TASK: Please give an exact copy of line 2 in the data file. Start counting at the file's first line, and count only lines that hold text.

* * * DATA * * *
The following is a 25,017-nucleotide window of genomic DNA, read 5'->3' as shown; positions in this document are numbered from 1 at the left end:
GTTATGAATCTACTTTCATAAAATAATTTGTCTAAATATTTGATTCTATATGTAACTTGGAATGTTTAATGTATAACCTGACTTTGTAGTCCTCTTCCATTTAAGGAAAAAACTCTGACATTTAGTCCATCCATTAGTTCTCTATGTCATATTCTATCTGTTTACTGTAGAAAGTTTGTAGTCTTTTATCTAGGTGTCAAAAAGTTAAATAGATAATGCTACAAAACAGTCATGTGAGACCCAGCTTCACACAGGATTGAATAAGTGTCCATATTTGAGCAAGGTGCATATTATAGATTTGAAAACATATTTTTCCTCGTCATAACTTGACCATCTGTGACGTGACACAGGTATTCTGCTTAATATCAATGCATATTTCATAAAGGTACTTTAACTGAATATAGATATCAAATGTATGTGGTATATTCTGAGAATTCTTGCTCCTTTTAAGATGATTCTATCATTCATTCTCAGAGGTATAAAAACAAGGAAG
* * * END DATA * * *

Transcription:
GTTATGAATCTACTTTCATAAAATAATTTGTCTAAATATTTGATTCTATATGTAACTTGGAATGTTTAATGTATAACCTGACTTTGTAGTCCTCTTCCATTTAAGGAAAAAACTCTGACATTTAGTCCATCCATTAGTTCTCTATGTCATATTCTATCTGTTTACTGTAGAAAGTTTGTAGTCTTTTATCTAGGTGTCAAAAAGTTAAATAGATAATGCTACAAAACAGTCATGTGAGACCCAGCTTCACACAGGATTGAATAAGTGTCCATATTTGAGCAAGGTGCATATTATAGATTTGAAAACATATTTTTCCTCGTCATAACTTGACCATCTGTGACGTGACACAGGTATTCTGCTTAATATCAATGCATATTTCATAAAGGTACTTTAACTGAATATAGATATCAAATGTATGTGGTATATTCTGAGAATTCTTGCTCCTTTTAAGATGATTCTATCATTCATTCTCAGAGGTATAAAAACAAGGAAG